Wed Jun 10, 2009 1:13 am



Quoting Aaron747 (Reply 11):

That reminds me.......

You might also want to look at the VOR circling approaches at HND. You come in from the southeast and follow lead-in lights doing almost a complete 180 to land back to the east-southeast. Then again you would need to find out if your sim had LDIN lights or not.
 
CPH-R
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RE: Most Interesting/challenging Instrument Aproaches

Wed Jun 10, 2009 1:56 am

I know this isn't what the OP was looking for, but I just had to post this lovely RNP approach into Linzhi (ZUNZ): http://www.naverus.com/documents/ZUNZ_All_Tracks.pdf

There's a video up on youtube from the cockpit of the inaugural CA B757 flying there.
 
sccutler
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RE: Most Interesting/challenging Instrument Aproaches

Wed Jun 10, 2009 4:41 am

The LOC/DME-E at Aspen Pitkin (KASE) is a real hum-dinger, including a mandatory LOC- BC to intercept on the missed.

Not to mention, over 5,000 vertical descent in less than ten NM. Good times!

http://204.108.4.16/d-tpp/0905/05889LDE.PDF
...three miles from BRONS, clear for the ILS one five approach...
 
Timlin88
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RE: Most Interesting/challenging Instrument Aproaches

Wed Jun 10, 2009 12:07 pm

Wow! Some great approaches here! Admittedly, I'm no pilot (yet  Smile), but I generally have no trouble reading a chart, but I had to look at Martin State Airport (KMTN) VOR/DME or TACAN Z RWY 15 for about 5 minutes to understand even where the field was! Then I realized I just had to follow the arrows......anyway.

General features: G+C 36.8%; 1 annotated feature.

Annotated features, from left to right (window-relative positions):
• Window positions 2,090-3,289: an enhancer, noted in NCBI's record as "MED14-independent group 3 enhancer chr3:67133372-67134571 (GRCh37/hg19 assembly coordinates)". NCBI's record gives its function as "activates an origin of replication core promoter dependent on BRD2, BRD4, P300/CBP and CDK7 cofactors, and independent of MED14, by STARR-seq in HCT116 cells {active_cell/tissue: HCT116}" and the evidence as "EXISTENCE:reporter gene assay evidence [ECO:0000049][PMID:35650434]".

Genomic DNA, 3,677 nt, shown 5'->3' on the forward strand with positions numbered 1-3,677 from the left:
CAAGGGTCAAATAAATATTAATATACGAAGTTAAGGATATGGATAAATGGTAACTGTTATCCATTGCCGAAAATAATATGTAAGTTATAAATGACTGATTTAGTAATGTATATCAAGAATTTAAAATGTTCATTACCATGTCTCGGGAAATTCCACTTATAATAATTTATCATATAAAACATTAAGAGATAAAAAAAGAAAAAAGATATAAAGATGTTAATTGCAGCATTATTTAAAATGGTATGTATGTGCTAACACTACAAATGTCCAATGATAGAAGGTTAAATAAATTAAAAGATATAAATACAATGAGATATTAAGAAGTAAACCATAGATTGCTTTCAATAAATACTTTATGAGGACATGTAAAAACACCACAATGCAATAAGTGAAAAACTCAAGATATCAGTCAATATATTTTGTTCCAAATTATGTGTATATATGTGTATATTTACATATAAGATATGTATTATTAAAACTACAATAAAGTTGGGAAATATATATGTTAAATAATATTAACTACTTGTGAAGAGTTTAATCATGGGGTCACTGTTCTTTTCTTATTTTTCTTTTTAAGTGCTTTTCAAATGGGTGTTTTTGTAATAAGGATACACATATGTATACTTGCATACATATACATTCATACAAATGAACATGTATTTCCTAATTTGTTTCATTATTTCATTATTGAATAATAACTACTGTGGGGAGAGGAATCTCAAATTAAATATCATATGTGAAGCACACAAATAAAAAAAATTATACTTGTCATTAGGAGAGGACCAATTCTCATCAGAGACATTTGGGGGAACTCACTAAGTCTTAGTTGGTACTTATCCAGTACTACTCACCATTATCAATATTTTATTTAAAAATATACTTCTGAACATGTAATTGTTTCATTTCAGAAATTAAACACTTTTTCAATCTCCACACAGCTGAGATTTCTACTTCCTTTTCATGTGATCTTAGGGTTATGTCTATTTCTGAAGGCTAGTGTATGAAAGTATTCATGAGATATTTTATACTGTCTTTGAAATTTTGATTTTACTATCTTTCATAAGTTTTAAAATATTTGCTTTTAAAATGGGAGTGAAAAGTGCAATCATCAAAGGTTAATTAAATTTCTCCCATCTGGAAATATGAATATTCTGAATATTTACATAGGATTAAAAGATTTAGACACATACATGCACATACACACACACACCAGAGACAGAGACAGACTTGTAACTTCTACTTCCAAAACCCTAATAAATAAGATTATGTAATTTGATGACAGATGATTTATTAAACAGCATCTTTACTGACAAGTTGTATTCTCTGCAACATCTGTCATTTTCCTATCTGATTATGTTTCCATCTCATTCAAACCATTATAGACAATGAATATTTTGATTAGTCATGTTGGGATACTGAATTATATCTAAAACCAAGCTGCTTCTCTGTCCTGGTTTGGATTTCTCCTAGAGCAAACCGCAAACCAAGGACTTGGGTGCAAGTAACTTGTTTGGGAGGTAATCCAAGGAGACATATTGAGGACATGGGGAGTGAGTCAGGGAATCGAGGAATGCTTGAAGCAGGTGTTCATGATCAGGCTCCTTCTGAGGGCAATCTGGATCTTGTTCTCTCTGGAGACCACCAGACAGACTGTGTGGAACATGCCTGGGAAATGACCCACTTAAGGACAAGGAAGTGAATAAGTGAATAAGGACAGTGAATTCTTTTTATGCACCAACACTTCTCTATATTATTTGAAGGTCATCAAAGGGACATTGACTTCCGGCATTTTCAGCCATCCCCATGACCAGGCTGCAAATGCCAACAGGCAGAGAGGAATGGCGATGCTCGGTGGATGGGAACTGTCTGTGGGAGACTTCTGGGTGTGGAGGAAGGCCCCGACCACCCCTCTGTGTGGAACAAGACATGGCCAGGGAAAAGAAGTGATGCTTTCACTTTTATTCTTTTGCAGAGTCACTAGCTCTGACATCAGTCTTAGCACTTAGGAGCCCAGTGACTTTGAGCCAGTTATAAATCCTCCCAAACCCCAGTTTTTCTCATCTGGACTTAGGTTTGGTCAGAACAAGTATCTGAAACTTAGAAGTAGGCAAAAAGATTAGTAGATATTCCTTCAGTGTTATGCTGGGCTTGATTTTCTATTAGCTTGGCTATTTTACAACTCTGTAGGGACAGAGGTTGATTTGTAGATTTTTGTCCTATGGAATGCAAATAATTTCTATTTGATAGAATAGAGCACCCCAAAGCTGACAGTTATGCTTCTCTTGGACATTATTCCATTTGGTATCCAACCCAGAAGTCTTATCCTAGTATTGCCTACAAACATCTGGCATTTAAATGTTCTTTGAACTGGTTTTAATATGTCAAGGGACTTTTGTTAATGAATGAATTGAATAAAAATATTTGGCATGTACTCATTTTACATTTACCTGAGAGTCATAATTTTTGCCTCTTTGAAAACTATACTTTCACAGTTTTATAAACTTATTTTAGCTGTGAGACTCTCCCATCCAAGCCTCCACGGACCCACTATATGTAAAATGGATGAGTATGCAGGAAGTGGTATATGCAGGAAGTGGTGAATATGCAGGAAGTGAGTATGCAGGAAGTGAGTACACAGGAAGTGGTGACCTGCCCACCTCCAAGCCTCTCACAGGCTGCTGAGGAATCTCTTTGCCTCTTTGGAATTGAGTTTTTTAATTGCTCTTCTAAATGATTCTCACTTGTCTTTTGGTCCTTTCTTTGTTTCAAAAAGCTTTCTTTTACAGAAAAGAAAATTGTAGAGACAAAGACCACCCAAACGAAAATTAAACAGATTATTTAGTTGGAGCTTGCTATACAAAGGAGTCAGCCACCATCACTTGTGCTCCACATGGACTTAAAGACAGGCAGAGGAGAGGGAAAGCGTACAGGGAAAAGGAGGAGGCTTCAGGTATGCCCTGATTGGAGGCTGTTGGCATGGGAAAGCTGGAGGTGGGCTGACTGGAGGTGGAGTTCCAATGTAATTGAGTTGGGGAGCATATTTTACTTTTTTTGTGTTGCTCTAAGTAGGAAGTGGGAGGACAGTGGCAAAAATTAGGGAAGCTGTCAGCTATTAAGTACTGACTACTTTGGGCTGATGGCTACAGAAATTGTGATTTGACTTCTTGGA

How does one follow a DME arc? A small calculated bank angle maintained to keep distance where it should be?

Matti
 
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Aaron747
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RE: Most Interesting/challenging Instrument Aproaches

Wed Jun 10, 2009 2:06 pm



Quoting Timlin88 (Reply 15):

How does one follow a DME arc? A small calculated bank angle maintained to keep distance where it should be?

Spatial visualization, an accurately timed turn and the ability to read a DME readout are the general requirements  Wink Knowing basic wind correction is useful as well.
If you need someone to blame / throw a rock in the air / you'll hit someone guilty
 
DescendVia
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RE: Most Interesting/challenging Instrument Aproaches

Wed Jun 10, 2009 3:01 pm



Quoting Timlin88 (Reply 15):
How does one follow a DME arc? A small calculated bank angle maintained to keep distance where it should be?